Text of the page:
More initiatives have later been registered by the Commission and include (in order of registration):[8]

  • Fraternité 2020, on EU exchange programmes;[9]
  • Right to Water, on affordable and non-privatized access to clean water;[10]
  • One of Us, against the use of human embryos in research;[11]
  • Stop Vivisection, against animal experiments;[12]
  • High Quality European Education for All;
  • Pour une gestion responsible des déchets, contre les incinérateurs;
  • Suspension of the EU Climate & Energy Package;
  • Central public online collection platform for the European Citizen Initiative;
  • European Initiative for Media Pluralism, against political interference and excessive concentration;[13]
  • Single Communication Tariff Act aka One Single Tariff, on roaming fees;
  • Unconditional Basic Income - Exploring a pathway towards emancipatory welfare conditions in the EU, on the case for a European basic income;[14]
  • End Ecocide in Europe A Citizens’ Initiative to give the Earth Rights;[15][16]
  • Let me vote, on expanding voting rights for foreigners.
  • 30kmh - making streets liveable!, a regular speed limitation(30 km/h) in cities and villages, with local authorities deciding on exceptions on their street network. An initiative for security and environmental reasons;[17]

Rejected ECIs[edit]

While the first few ECIs have been approved, a few have been rejected. Among these are:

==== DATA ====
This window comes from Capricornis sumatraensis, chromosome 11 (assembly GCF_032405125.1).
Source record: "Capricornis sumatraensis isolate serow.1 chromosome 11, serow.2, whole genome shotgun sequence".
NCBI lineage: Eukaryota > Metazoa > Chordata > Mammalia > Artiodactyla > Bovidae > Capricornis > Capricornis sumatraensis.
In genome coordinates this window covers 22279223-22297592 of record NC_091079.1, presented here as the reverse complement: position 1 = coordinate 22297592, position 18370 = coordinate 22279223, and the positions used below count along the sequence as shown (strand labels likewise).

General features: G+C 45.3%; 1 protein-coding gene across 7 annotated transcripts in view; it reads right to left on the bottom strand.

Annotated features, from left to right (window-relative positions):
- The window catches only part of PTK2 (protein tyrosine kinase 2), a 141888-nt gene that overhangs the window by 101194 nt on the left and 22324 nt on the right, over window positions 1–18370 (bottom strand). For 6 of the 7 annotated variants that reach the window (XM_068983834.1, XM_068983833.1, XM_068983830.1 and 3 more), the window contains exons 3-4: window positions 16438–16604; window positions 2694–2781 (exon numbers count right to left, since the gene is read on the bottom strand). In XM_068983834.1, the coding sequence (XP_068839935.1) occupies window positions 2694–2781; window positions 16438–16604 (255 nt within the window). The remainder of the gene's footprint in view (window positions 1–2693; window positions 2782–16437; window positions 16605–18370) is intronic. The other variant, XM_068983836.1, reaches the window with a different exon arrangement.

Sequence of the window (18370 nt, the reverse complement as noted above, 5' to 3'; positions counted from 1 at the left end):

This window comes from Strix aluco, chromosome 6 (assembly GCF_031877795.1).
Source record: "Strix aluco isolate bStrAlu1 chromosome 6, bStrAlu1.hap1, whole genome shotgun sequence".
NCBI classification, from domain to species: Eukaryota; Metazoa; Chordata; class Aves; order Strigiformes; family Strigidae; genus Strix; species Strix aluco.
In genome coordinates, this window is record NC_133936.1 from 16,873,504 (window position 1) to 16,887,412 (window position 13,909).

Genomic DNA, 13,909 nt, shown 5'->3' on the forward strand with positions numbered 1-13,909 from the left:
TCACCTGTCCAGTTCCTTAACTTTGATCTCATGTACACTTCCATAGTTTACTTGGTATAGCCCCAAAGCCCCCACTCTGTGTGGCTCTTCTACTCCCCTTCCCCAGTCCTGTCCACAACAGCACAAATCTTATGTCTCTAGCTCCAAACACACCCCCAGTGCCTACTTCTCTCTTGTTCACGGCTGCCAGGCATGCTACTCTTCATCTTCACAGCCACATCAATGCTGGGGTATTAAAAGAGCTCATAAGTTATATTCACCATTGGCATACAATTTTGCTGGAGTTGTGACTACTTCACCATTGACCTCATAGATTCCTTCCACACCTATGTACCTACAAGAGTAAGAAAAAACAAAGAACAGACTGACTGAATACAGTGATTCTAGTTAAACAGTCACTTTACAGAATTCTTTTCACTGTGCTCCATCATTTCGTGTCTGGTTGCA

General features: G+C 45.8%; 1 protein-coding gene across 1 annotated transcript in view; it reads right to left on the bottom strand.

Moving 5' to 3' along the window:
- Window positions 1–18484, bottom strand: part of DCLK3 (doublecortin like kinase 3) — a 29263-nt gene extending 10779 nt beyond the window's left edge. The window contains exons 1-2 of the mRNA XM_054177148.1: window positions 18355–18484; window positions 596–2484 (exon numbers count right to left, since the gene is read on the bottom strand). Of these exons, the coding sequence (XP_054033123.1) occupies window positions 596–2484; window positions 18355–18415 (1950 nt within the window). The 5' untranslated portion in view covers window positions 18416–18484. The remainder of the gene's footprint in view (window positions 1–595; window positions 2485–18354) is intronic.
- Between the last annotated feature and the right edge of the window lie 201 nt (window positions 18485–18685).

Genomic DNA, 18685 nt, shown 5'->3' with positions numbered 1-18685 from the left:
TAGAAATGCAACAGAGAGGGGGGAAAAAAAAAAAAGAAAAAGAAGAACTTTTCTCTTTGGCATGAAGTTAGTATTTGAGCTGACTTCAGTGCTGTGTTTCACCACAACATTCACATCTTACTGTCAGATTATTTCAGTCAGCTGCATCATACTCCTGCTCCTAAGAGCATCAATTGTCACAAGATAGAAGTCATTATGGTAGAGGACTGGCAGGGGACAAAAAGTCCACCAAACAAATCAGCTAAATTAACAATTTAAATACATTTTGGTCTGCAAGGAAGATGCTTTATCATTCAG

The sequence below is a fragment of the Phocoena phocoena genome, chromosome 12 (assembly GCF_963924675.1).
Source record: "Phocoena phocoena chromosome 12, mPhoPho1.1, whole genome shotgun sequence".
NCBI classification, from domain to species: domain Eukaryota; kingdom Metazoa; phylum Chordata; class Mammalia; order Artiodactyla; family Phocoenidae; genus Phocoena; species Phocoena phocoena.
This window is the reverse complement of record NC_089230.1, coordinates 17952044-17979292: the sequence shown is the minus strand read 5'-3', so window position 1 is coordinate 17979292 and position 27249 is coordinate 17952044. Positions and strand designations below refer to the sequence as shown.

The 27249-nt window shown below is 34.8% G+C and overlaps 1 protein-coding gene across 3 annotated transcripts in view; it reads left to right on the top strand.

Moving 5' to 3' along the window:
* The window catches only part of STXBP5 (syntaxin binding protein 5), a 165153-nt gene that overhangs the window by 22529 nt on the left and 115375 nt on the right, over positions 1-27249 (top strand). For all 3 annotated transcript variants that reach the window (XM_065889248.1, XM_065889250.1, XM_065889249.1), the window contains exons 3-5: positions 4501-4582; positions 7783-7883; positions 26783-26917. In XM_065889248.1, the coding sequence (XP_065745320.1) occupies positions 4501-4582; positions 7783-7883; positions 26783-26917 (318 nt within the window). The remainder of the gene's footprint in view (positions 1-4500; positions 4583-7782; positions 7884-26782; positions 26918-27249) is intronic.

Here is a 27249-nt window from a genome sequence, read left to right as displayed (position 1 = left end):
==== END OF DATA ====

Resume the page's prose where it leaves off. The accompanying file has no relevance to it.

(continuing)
• A European Citizens Initiative campaigning to phase out nuclear energy in the EU My voice against nuclear energy;[18]
  • A European Citizens Initiative to recommend singing the European Anthem in Esperanto;[19]
  • A European Citizens Initiative to stop TTIP.[20] The alliance of organisations behind the petition have submitted a complaint in the European Court of Justice against this decision of the European Commission.[21][22]

Withdrawn ECIs[edit]

The following ECIs have decided to withdraw after being approved:

  • Happy Cows, on animal welfare of dairy cows;[23]
  • Abolish Freedom of Movement for Swiss People, also known as Swissout, on repealing the agreement between EU and Swiss on the free movement of persons.[24]


Minimum number of signatories per country
Member State Signatories
Austria (A) 14,250
Belgium (B) 16,500
Bulgaria (BG) 13,500
Croatia (HR) 9,000
Cyprus (CY) 4,500
Czech Republic (CZ) 16,500
Denmark (DK) 9,750
Estonia (EST) 4,500
Finland (FIN) 9,750
France (F) 55,500
Germany (D) 74,250
Greece (GR) 16,500
Hungary (H) 16,500
Ireland (IRL) 9,000
Italy (I) 54,750
Latvia (LV) 6,750
Lithuania (LT) 9,000
Luxembourg (L) 4,500
Malta (M) 4,500
Netherlands (NL) 19,500
Poland (PL) 38,250
Portugal (P) 16,500
Romania (RO) 24,750
Slovakia (SK) 9,750
Slovenia (SLO) 6,000
Spain (E) 40,500
Sweden (S) 15,000
United Kingdom (GB) 54,750

There are a few steps absolutely necessary to organise an ECI:[25]

  • Prepare the initiative and set up a citizens' committee:

The members of this committee (at least 7 EU citizens, who must live in at least seven different EU countries, old enough to vote in European Parliament elections) designate from among them a representative and a substitute to speak and act on its behalf vis-à-vis the Commission;

  • Registration of the ECI in one of the 23 official EU languages on the Commission's website (answer of the commission within two months);
  • For the use of an online signature collection get your system certified (by national authorities, answer within 1 months);[26]